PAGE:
Insect wings inspire new ways to fight superbugs

EurekAlert  August 18, 2020 New anti-bacterial surfaces are being developed, featuring different nanopatterns that mimic the deadly action of cicadas and dragonflies’ wings. In a review article an international team of researchers (Australia, Spain, USA – Ohio State University, UK) has detailed exactly how these patterns destroy bacteria – stretching, slicing, or tearing them apart. They point out that different species have wings that are better at killing some bacteria than others, the wing surfaces have different density, height, and diameter of the nanopillars. The nanostructured surfaces could be used in medical or industrial applications…read more. TECHNICAL ARTICLE

Nature provides inspiration for researchers developing selective membranes

Nanowerk  July 23, 2020 According to a team of researchers in the US (Yale University, Lawrence Livermore National Laboratory, UC Merced) in the future membranes may be engineered with the ability to select which substances they allow through, even to the point of distinguishing between very similar ions such as potassium and sodium. They introduce the challenges of state-of-the-art membranes with subnanometre pores to achieve high selectivity between solutes, analyse experimental and theoretical literature to discuss the molecular-level mechanisms that contribute to energy barriers for solute transport through subnanometre pores. They conclude by providing principles and guidelines for designing next-generation […]

Leaf-inspired surface prevents frost formation

Science Daily  March 10, 2020 Based on their fundamental understanding of discontinuous frost patterns found on the leaf vein structure on the scale of millimeters, researchers at Northwestern University elucidated the thermodynamic correlation between the frost-free area and two major surface system parameters—macroscopic surface geometry and ambient humidity. This systematic study on the frost formation mechanism allowed them to demonstrate a ∼50% of frost coverage even for superhydrophilic surfaces and provides a quantitative guideline for further reducing frost coverage. The finding could help decrease the amount of energy needed for de-frosting and could potentially result in fewer canceled flights, which […]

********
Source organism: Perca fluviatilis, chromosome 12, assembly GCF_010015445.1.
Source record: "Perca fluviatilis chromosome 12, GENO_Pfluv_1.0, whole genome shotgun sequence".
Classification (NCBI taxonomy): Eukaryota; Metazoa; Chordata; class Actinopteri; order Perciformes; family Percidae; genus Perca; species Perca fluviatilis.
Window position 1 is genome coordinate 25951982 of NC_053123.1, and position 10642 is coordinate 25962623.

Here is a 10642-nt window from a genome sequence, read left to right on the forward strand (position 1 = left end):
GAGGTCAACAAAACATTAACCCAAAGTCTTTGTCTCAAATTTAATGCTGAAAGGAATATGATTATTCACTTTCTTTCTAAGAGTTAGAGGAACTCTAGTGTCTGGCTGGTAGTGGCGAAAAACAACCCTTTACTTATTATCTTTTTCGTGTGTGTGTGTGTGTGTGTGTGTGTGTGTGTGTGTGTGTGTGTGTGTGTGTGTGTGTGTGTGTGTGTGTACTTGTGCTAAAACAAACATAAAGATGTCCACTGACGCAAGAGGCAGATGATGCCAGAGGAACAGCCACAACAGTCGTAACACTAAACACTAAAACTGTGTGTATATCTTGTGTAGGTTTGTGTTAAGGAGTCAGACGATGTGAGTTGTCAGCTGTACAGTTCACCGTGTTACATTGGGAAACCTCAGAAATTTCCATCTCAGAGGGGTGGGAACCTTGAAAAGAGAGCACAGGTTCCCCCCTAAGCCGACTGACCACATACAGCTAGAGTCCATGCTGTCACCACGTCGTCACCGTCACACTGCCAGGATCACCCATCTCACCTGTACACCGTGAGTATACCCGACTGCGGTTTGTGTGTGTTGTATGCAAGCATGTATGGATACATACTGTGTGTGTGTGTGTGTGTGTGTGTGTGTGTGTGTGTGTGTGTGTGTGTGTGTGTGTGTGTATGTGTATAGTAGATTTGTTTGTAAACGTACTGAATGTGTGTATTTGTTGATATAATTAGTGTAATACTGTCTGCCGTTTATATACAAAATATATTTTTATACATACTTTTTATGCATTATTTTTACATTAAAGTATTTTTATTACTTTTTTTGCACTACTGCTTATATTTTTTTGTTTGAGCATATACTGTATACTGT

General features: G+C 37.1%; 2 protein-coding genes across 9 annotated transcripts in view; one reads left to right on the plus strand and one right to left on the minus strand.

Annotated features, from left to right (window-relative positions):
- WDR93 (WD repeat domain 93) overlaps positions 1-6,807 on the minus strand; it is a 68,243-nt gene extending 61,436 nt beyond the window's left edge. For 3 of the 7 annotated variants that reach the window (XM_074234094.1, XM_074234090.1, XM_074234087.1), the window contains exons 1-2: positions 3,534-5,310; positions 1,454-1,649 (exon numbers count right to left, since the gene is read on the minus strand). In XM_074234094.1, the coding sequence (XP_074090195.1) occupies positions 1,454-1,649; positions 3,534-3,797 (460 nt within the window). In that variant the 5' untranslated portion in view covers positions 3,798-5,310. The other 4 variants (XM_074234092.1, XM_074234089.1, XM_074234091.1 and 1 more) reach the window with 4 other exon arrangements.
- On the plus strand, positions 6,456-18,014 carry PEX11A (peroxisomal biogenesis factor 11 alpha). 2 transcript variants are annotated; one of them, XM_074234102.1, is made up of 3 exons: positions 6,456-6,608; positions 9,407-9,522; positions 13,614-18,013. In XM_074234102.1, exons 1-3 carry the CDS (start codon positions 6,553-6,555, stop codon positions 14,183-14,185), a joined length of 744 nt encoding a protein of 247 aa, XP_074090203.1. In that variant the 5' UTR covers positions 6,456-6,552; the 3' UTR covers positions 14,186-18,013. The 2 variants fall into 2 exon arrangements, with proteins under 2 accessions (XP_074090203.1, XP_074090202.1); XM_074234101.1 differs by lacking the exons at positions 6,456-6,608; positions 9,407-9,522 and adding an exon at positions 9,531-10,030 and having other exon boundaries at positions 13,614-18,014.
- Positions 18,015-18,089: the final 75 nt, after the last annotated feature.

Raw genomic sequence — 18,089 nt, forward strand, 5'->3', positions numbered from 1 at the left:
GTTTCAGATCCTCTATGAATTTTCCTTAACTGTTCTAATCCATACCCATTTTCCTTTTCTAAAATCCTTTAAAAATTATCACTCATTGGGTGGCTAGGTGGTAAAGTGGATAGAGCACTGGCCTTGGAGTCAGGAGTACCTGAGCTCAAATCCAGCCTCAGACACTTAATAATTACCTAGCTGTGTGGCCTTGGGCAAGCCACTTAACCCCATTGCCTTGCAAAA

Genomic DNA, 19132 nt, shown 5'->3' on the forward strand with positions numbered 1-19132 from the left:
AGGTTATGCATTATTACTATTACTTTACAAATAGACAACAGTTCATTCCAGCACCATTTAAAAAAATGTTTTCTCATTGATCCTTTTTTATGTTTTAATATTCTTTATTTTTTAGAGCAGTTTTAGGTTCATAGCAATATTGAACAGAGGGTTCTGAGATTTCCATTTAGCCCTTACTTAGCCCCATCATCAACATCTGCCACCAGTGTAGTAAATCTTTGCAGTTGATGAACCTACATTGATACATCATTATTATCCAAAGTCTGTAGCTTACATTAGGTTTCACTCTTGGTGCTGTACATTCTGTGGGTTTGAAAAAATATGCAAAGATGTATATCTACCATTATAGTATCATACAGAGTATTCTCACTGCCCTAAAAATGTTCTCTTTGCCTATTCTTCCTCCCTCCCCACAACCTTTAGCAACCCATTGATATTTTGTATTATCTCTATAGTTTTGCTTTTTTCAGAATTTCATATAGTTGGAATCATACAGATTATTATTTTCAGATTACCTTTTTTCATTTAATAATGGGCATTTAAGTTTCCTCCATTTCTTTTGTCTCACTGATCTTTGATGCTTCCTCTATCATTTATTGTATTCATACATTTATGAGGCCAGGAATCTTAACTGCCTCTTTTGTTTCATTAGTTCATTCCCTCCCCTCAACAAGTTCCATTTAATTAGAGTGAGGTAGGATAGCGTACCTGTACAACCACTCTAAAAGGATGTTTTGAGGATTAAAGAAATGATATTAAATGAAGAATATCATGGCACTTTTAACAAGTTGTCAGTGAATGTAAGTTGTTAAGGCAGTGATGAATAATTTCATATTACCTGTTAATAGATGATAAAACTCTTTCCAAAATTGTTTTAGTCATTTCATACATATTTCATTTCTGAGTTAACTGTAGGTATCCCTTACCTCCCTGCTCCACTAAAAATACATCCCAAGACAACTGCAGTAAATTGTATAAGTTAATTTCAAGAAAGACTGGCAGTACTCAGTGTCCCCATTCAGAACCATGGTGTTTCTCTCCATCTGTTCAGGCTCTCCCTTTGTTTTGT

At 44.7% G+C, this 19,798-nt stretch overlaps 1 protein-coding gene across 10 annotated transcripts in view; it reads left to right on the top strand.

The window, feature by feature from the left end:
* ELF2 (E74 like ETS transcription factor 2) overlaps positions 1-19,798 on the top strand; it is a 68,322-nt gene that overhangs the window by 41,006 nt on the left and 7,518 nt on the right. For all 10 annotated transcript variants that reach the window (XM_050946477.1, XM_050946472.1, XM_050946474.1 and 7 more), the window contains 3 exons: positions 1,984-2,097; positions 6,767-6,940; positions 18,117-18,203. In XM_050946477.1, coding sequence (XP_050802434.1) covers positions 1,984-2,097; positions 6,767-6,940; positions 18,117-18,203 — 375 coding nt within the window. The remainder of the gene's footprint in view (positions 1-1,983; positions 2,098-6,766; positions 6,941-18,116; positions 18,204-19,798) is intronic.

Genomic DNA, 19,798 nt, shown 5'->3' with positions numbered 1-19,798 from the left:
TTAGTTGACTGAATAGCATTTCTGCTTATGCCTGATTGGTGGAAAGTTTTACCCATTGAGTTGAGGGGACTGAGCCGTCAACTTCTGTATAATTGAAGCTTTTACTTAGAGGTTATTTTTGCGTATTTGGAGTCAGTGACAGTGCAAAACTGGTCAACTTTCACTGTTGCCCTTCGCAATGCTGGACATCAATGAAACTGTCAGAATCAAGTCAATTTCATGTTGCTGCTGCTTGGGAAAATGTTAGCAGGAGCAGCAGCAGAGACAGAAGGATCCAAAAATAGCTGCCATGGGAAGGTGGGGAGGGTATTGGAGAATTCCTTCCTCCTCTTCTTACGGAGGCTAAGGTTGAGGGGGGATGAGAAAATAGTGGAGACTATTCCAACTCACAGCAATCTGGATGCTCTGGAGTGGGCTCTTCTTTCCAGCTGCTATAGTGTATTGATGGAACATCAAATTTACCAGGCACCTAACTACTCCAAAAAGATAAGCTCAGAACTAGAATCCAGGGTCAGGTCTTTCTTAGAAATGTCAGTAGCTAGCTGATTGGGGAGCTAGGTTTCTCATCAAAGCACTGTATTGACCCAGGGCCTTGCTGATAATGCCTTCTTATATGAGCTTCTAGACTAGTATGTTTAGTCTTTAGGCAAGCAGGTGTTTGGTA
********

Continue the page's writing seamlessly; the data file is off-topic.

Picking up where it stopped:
To make ultra-black materials that won’t weigh things down, consider the butterfly

Science Daily  March 10, 2020 Recently, it has been shown that animals such as jumping spiders, birds, and butterflies have evolved ultra-black coloration comparable to the blackest synthetic materials. Researchers at Duke University examined a phylogenetically diverse set of butterflies and found considerable interspecific variation in the geometry of the holes in the structures reduce reflectance up to 16-fold. They produce ultra-black by creating a sparse material with high surface area to increase absorption and minimize surface reflection. They hypothesized that butterflies use ultra-black to increase the contrast of color signals. The findings could help engineers design thinner ultra-black coatings […]